“The big change since earlier in the year has been a marked deterioration of optimism among US companies, alongside a slide in business optimism in China, indicating how trade war tensions are hurting both economies. In contrast, sentiment picked up slightly in the eurozone and UK, albeit remaining worryingly subdued.”

      Full release here.

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      China PMI manufacturing dropped to 49.2, new export orders hit decade low

        The official China PMI manufacturing dropped to 49.2 in February, down from 49.5 and missed expectation of 49.5. That’s the third straight month of sub-50 reading. Looking at the details new export orders index dropped -1.7 to 45.2, its lowest level in 10 years, suggesting trade war with the US continues to have an impact on exports. Production dropped -1.4 to 49.5. Employment dropped -0.3 to 47.5. PMI services dropped to 54.3, down from 54.7, missed expectation of 54.5.

        However, analyst Zhang Liqun tried to talk down the deterioration in the statement. He noted that the decline in PMI was mainly due to Lunar New Year factor. He pointed to the significant decline in the production, the purchase volume, and the raw material inventory as indications.

        Also from Asia, Japan industrial production dropped -3.7% mom in January versus expectation of -2.5% yoy. Japan retail sales rose 0.6% yoy in January, below expectation of 1.5% yoy.

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        Sterling selloff accelerates as CPI unchanged at 2.4%, core CPI slowed to 1.9%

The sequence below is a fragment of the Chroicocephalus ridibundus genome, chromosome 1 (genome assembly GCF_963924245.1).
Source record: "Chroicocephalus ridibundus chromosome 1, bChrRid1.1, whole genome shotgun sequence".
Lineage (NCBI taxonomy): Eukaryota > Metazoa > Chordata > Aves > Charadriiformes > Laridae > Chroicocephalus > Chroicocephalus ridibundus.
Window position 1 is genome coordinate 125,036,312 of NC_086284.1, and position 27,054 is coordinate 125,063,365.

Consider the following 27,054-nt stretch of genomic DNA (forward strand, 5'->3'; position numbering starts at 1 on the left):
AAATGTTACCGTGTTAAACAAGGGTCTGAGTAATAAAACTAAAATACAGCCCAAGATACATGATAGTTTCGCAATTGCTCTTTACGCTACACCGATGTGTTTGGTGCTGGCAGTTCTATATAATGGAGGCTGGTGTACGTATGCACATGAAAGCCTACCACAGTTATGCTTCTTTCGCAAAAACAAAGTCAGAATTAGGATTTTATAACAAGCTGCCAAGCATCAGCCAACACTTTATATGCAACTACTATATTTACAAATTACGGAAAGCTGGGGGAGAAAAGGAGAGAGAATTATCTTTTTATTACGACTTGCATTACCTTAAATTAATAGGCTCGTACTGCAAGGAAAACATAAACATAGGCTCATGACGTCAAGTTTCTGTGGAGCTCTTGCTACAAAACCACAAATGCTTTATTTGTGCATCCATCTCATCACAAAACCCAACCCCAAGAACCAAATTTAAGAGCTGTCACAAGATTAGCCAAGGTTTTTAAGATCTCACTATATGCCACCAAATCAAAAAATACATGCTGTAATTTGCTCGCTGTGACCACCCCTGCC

Sterling drops sharply as consumer inflation missed market expectations.

          Headline CPI was unchanged at 2.4% yoy in June, below expectation of 2.6% yoy.

          Core CPI slowed to 1.9% yoy, down from 2.1% and missed expectation of 2.2%.

          RPI accelerated to 3.4% yoy, up from 3.3% yoy but missed expectation of 3.5% yoy.

          Also from UK:

          PPI input rose to 10.2% yoy, up from 9.6% yoy and above expectation of 10.2% yoy.

          PPI output rose to 3.1% yoy, up from 3.0% yoy but missed expectation of 3.2% yoy.

          PPI output core was unchanged at 2.1%, below expectation of 2.3%.

          BoE policymaker are likely disappointed by the lack of pick up in inflation. Is an August rate hike still on the table? This is now a question to consider.

          GBP/USD breaks 1.3048 low and it’s now on course for 1.2874 fibonacci level.

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          FOMC minutes expected to affirm Fed’s neutral stance

            Minutes of October 29-30 FOMC minutes will be a major focus later in the US session. Markets would look for clues to solidify the expectation that Fed is currently done with the mid-cycle adjustment already. Indeed, fed fund futures are pricing in over 99% chance of Fed standing pat in December.

            The messages of the minute would likely echo Fed chair Jerome Powell’s testimony last week. There he hailed that “the U.S. economy is the star economy these days.” Also, the expansion is “on a sustainable footing”. “There is no reason why it can’t last, at the risk of jinxing us, in principle there is no reason to think that I can see that the probability of a downturn is at all elevated”. Monetary policy is also “in a good place”.